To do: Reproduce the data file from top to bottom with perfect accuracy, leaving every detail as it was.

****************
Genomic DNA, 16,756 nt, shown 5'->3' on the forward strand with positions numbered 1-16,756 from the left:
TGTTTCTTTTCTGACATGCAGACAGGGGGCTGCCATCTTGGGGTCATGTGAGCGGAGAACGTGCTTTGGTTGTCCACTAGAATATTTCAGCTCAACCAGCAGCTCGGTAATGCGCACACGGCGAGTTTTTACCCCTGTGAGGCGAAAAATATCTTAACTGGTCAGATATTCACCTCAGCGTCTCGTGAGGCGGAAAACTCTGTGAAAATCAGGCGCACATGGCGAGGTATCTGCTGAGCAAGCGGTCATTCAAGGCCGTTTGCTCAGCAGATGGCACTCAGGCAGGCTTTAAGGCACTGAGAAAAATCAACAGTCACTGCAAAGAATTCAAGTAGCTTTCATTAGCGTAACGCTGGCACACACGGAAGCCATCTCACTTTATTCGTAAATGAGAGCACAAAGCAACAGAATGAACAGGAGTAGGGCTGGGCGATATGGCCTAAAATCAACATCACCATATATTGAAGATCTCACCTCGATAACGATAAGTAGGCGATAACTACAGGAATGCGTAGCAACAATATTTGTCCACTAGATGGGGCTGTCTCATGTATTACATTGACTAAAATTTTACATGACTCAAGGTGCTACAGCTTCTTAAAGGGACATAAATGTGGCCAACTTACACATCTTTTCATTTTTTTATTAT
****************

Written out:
Genomic DNA, 16,756 nt, shown 5'->3' on the forward strand with positions numbered 1-16,756 from the left:
TGTTTCTTTTCTGACATGCAGACAGGGGGCTGCCATCTTGGGGTCATGTGAGCGGAGAACGTGCTTTGGTTGTCCACTAGAATATTTCAGCTCAACCAGCAGCTCGGTAATGCGCACACGGCGAGTTTTTACCCCTGTGAGGCGAAAAATATCTTAACTGGTCAGATATTCACCTCAGCGTCTCGTGAGGCGGAAAACTCTGTGAAAATCAGGCGCACATGGCGAGGTATCTGCTGAGCAAGCGGTCATTCAAGGCCGTTTGCTCAGCAGATGGCACTCAGGCAGGCTTTAAGGCACTGAGAAAAATCAACAGTCACTGCAAAGAATTCAAGTAGCTTTCATTAGCGTAACGCTGGCACACACGGAAGCCATCTCACTTTATTCGTAAATGAGAGCACAAAGCAACAGAATGAACAGGAGTAGGGCTGGGCGATATGGCCTAAAATCAACATCACCATATATTGAAGATCTCACCTCGATAACGATAAGTAGGCGATAACTACAGGAATGCGTAGCAACAATATTTGTCCACTAGATGGGGCTGTCTCATGTATTACATTGACTAAAATTTTACATGACTCAAGGTGCTACAGCTTCTTAAAGGGACATAAATGTGGCCAACTTACACATCTTTTCATTTTTTTATTAT